UK-based Waste Management Firm to Store CO2 Under Seabed in Norway

Credit: Northern Lights
Credit: Northern Lights

Cory, a UK-based waste management and recycling company, might soon ship carbon dioxide from its 'energy from waste operation' on the River Thames in London to Norway's Northern Lights subsea carbon storage facilities.

Cory and Northern Lights JV signed a memorandum of understanding to for this operation which might create a blueprint for international carbon transportation and storage and the development of a global carbon trading market.

In 2021, Cory announced plans to develop a major CCS project that could apply CCS technology to the UK’s largest single-site energy from waste (EfW) operation, with the potential to create the world’s largest single-site EfW decarbonization project. 

By 2030, this could deliver 1.5 million tonnes of CO2 savings per year. The CCS project will aim to install technology to capture more than 90% of the emissions from Cory’s existing EfW facility, and its new, adjacent EfW facility which is expected to be operational by 2026. 

The project intends to use marine shipment to transport liquefied CO2 to an offshore subsea storage site.

Northern Lights' initial capacity will be 1.5 million tonnes of COper year. Subject to market demand, the capacity can be increased to over 5 million or more in later stages of development. 

"As the first storage provider to have introduced the concept of large-scale CO2 shipping, Northern Lights makes CCS an option for all emitters with access to a jetty. The open-access ship-based solution provides flexibility for emitters with no direct access to storage," Northern Lights, a JV between Equinor, Shell, and TotalEnergies, said.Credit: Equinor (file image)

Northern Lights is developing infrastructure to transport CO2 from industrial emitters in Norway and other European countries by ship to a receiving terminal in western Norway for intermediate storage, before being transported by pipeline for permanent storage in a geological reservoir 2,600 meters under the seabed.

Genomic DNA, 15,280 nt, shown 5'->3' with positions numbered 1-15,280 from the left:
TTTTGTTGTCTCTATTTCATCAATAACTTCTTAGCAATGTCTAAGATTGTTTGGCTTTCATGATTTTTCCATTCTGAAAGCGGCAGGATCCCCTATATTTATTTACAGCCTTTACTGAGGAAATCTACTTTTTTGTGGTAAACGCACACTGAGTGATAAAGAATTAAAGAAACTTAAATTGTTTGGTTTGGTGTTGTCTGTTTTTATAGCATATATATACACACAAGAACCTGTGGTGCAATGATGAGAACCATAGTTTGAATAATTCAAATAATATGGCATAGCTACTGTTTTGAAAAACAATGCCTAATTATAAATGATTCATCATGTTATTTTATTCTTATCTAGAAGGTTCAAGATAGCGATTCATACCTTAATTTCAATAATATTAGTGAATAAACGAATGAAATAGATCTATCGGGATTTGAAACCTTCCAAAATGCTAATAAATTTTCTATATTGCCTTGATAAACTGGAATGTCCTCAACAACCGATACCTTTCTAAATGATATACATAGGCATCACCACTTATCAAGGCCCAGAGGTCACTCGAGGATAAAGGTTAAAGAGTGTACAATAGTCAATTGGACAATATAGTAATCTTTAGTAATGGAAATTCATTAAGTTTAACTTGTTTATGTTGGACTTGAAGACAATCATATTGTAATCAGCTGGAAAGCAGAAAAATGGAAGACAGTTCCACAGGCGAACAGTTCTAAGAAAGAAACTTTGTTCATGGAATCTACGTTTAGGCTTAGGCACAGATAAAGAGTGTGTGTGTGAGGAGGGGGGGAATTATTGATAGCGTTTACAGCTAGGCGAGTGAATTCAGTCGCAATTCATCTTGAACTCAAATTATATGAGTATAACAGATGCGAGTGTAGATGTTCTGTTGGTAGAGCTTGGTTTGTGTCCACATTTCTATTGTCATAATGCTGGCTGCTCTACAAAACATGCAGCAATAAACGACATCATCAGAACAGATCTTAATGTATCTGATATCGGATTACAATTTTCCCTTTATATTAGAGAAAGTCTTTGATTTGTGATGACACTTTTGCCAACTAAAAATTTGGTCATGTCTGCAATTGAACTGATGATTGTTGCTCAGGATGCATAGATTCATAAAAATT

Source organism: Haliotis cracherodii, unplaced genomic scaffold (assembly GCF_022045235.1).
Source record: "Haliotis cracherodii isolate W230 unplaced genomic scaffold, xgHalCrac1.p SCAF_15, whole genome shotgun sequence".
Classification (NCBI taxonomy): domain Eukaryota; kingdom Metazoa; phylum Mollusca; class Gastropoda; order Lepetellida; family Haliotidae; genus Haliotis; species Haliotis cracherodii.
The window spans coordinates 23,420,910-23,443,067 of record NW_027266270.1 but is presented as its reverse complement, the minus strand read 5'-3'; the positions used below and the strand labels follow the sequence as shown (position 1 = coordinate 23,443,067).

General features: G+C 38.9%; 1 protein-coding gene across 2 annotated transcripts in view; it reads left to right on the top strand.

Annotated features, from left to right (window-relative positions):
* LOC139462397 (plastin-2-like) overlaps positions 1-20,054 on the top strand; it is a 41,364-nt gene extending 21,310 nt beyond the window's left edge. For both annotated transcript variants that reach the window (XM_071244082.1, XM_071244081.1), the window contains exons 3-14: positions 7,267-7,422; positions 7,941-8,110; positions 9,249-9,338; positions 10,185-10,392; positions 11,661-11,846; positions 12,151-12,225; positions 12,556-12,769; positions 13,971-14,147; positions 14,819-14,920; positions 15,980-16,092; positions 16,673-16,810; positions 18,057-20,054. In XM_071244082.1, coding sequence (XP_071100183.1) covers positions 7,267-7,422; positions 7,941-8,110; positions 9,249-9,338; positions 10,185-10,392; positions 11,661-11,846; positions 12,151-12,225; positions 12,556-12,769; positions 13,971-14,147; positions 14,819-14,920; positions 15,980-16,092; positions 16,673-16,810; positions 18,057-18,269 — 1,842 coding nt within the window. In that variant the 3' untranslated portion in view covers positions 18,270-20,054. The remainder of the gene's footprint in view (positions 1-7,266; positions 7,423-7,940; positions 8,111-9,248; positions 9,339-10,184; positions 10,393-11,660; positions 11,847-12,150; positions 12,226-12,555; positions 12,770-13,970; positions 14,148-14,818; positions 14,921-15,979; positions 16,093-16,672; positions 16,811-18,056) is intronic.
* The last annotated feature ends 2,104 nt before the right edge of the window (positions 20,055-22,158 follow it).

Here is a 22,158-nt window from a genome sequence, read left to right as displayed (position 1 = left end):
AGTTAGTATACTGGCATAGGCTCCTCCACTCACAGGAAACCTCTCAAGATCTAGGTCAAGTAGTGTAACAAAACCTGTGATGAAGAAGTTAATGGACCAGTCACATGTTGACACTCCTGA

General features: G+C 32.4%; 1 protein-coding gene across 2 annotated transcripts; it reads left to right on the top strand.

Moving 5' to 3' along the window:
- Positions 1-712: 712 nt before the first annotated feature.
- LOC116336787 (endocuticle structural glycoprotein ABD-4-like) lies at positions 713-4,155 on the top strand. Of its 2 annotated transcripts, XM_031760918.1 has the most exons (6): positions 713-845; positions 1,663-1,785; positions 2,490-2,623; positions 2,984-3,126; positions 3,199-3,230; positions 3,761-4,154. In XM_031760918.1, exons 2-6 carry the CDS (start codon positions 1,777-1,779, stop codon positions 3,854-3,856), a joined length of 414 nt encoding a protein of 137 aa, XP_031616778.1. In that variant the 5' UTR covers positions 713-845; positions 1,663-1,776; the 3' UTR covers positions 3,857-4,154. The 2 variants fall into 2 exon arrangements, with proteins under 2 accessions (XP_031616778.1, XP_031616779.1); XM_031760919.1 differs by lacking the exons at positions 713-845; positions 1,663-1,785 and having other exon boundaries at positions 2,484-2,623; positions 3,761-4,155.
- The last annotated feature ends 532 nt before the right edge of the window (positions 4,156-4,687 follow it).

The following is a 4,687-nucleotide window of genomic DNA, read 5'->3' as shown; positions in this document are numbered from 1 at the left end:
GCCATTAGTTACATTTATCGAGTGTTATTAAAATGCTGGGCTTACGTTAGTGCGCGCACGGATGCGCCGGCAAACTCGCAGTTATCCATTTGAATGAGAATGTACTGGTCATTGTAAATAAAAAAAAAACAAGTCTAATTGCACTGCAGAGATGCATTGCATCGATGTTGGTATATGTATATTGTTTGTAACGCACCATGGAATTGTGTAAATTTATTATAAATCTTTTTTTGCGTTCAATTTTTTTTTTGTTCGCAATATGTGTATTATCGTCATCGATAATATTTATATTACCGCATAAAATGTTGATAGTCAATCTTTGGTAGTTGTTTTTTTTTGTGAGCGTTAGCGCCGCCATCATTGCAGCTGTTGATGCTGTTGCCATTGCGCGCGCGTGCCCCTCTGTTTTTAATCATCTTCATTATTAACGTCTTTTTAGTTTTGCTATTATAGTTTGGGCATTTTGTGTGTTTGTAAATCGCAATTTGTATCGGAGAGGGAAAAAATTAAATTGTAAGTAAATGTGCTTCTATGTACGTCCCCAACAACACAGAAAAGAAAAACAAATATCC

Dougie Sutherland, Chief Executive of Cory, said: “This partnership is significant from both a national and international perspective. Through this collaboration with Northern Lights, Cory will use its strategically advantageous position on the River Thames to explore the possibility of cross-border marine transportation of CO2. The importance of this agreement is threefold: it could be a step forward for CCS in the UK, a vital part of progressing the country’s net zero ambitions; it could help to consolidate our trading relationship with Norway, one of the UK’s key energy partners; and it could create an initial template for an international carbon market.

Børre Jacobsen, Managing Director of Northern Lights JV, said: “Our partnership with Cory is testament to the development of CCS across Europe. Shipping redefines the concept of access to CO2 storage and Northern Lights is therefore well positioned to help accelerate the development of CCS. We are looking forward to working with Cory to realise the potential of the CCS market in support of climate targets. This will require technical and commercial innovation – as well as international collaboration.”

In October 2024, Chinese shipbuilder Dalian Shipbuilding Industry Co. won a contract to build two CO2 carriers for the Northern Lights carbon capture and storage project. The two CO2 carriers will each have a cargo size of 7,500 m3 and a length of 130 meters. The two vessels, which are designed to transport liquid CO2 with purpose-built pressurized cargo tanks, are expected to be ready for delivery by mid-2024. 

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